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Original Issue


This past May 23, mountaineer and cinematographer David
Breashears made his final push to the summit of Mount Everest,
at 29,028 feet the tallest mountain in the world. Breashears and
his Sherpa assistants left camp at midnight, an hour behind the
party's chief climber, Ed Viesturs, a rangy 37-year-old from
Seattle. Breashears, who was making an IMAX film during the
trip, assumed he and the Sherpas would reel Viesturs in because
they were using bottled oxygen in Everest's tropospheric air,
while Viesturs was not. Despite that handicap and despite the
fact that he also had the exhausting task of breaking trail
through heavy snow, Viesturs was nearly to the summit before
Breashears caught him. "Let's not say 'caught,'" Breashears says
in a tone of amazement. "Ed waited for me, and I joined him

Ed Viesturs is a mountaineer. But it might be more appropriate
to view him as a pair of lungs that sprouted feet. Viesturs
excels in the thin air and brutal conditions of the world's
tallest peaks, his legs pumping pistonlike to move him up the
slope when most other climbers are gasping and bent over their
ice axes from fatigue. That ability has helped put Viesturs
(pronounced VEE-stirs) close to mountaineering's Grand Slam, a
feat attained by reaching the summits of all 14 of the world's
8,000-plus-meter peaks, which poke up from the great mountain
ranges of Nepal and Kashmir like huge, icy shark's teeth. More
remarkably, he is trying to complete all 14 climbs without the
physiological crutch of an oxygen tank. With nine of the peaks
in the bag and five to go, Viesturs is nearing his goal. When he
makes number 14, perhaps in 1998, he'll be the first American,
with or without oxygen, to have scaled all of those mountains,
and only the sixth mountaineer in the world--after Reinhold
Messner (Italy), Jerzy Kukuczka (Poland), Erhard Loretan
(Switzerland), Carlos Carsolio (Mexico) and Krzysztof Wielicki
(Poland)--to have done so.

In an era when mountaineering has split into a half-dozen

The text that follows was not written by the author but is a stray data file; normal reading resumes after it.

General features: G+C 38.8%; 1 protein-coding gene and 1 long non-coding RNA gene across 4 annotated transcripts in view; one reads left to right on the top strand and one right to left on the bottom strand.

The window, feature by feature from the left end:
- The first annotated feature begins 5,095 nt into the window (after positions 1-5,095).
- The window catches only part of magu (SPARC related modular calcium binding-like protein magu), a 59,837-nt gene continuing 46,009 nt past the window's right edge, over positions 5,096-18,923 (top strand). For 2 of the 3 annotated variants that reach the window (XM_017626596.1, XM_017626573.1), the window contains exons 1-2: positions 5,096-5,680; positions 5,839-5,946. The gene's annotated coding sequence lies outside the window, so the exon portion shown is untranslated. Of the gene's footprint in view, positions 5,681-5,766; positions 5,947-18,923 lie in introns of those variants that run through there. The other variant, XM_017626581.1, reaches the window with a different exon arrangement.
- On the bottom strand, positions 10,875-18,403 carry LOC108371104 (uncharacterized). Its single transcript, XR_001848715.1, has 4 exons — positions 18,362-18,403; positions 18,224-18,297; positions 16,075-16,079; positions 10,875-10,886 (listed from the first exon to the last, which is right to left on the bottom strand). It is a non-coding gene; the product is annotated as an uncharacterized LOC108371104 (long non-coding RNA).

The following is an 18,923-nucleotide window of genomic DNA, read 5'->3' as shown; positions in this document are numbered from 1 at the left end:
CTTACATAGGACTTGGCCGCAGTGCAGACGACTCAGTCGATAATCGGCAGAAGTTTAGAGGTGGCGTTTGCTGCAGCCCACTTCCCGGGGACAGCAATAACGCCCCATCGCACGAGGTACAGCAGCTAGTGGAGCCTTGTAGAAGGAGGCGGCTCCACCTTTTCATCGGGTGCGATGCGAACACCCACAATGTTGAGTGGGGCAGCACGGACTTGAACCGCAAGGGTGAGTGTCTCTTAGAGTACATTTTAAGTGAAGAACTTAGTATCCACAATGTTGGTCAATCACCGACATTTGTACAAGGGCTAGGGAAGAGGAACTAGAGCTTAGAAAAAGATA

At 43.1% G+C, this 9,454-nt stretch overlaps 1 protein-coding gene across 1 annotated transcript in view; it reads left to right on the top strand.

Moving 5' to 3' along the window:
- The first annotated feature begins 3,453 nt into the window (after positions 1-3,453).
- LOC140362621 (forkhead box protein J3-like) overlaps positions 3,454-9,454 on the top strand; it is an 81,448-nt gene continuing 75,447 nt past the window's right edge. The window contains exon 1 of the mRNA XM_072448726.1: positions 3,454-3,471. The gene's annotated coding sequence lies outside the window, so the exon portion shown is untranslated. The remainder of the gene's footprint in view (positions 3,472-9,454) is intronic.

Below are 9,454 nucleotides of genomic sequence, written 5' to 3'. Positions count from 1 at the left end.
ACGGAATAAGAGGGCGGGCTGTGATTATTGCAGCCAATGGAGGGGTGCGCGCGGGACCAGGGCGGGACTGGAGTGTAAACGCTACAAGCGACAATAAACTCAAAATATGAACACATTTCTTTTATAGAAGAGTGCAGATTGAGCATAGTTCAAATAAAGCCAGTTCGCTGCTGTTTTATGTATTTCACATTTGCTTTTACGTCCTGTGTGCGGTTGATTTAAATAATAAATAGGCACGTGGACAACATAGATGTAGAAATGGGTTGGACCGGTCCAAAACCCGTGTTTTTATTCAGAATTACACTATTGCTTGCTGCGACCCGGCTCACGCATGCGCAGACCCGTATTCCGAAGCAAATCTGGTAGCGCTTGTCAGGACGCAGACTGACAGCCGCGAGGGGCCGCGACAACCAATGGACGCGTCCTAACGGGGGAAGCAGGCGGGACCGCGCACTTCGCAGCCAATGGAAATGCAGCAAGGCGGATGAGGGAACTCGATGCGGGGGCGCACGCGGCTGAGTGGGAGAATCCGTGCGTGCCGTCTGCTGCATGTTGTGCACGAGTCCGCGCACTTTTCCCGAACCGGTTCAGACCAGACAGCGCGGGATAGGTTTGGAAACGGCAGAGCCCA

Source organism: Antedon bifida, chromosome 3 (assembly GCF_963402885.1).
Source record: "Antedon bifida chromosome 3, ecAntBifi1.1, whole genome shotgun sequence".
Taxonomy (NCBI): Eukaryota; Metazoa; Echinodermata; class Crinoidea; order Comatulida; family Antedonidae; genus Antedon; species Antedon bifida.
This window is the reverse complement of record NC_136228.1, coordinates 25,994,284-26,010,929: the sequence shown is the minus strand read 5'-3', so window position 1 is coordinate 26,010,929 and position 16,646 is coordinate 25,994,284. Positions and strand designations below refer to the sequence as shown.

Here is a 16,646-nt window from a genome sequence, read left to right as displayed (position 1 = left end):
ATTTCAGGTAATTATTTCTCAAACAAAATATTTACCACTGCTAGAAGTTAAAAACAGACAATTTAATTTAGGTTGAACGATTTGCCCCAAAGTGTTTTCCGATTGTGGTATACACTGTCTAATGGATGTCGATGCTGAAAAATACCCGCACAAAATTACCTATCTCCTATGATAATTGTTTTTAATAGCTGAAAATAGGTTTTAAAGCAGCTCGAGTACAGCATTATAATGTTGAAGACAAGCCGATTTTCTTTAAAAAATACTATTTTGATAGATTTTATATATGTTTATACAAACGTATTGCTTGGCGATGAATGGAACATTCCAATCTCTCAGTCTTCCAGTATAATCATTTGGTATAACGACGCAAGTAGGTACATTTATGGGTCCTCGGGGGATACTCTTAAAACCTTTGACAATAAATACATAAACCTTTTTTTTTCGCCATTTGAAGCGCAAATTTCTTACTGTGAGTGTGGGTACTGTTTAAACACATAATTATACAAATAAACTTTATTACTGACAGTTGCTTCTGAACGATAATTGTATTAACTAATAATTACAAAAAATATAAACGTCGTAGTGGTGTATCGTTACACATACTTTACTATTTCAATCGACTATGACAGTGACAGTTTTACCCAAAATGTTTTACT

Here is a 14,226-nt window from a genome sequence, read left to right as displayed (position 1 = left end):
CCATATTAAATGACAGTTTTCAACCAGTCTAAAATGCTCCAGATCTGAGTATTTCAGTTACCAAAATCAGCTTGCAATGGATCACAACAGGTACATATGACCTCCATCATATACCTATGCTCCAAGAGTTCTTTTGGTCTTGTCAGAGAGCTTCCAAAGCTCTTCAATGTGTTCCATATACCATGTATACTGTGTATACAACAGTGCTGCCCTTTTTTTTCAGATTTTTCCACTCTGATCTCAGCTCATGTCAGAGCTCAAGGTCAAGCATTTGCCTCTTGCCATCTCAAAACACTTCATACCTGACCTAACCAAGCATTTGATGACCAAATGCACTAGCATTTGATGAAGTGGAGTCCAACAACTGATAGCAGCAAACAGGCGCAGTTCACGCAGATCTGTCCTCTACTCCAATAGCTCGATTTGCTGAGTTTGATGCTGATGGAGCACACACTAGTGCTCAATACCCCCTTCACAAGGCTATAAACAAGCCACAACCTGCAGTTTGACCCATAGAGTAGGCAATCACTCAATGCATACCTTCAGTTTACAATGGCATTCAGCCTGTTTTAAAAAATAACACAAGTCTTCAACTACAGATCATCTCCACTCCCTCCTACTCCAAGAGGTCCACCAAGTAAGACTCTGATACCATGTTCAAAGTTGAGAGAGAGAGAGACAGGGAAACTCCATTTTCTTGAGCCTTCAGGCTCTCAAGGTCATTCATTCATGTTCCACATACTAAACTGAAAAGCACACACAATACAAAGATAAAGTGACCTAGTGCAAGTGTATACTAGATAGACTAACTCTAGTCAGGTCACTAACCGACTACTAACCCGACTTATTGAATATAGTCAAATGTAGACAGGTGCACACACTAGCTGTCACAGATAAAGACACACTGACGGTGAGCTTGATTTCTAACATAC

sometimes abstruse branches--for example, sport-climbing on
man-made walls, extreme ice ascents and rock climbing in exotic
places like Thailand--Viesturs has stuck to basics. He does hard
climbs on big mountains as simply as possible. At that, he's
about the best there is. Says Breashears, himself a top-flight
mountaineer, "One of the joys of being with Ed is knowing you're
in the presence of a superior being. Ed has some sort of gift
for performing at high altitude."

That gift may be that he seems to enjoy himself where others
find mostly agony. Viesturs is an affable, chatty fellow of
medium height, with a wide, toothy grin. He has big, strong
hands and the tousled, light brown hair and perpetual tan of a
California surfer. But what's most striking are his large brown
eyes, which almost bug out with delight when he talks about some
recent route. Viesturs unfailingly makes epic climbs on the
biggest, baddest mountains sound like a stroll up a gentle
incline. Take K2, the world's second-highest mountain, at 28,250
feet, and perhaps the most intimidating. In 1992, Viesturs
aborted his first attempt at the summit to help a party in
distress descend. Then, after summiting, his group helped
another climber who was ill down the mountain. "A great summit,"
he says simply. Or his 1993 solo bid to climb Everest, an effort
that failed because of lousy weather and avalanches: "A neat
experience." Or his first ascent of Everest, in 1990. Because he
wasn't using oxygen he camped lower than his partners, but some
climbers in the group thought he wouldn't have enough time for
the longer climb to the top and still make it back to camp: "It
was great. A perfect day."

Viesturs seems to be an exception to the accepted rule that
humans aren't designed for high elevations. At 16,000 feet
there's one-third less oxygen in each breath of air than at sea
level. Above 25,000 feet there's a lung-busting two-thirds less.
The absence of oxygen molecules can result in progressively more
harmful ills. Among them: acute mountain sickness (pounding
headache, nausea); pulmonary edema (a buildup of frothy, bloody
fluid in the lungs causing severe coughing and, in some cases,
coma or death); or cerebral edema (a buildup of fluid on the
brain that causes severe headache, mental confusion or
hallucination, potentially fatal as well).

A slow trip up a mountain, setting progressively higher camps,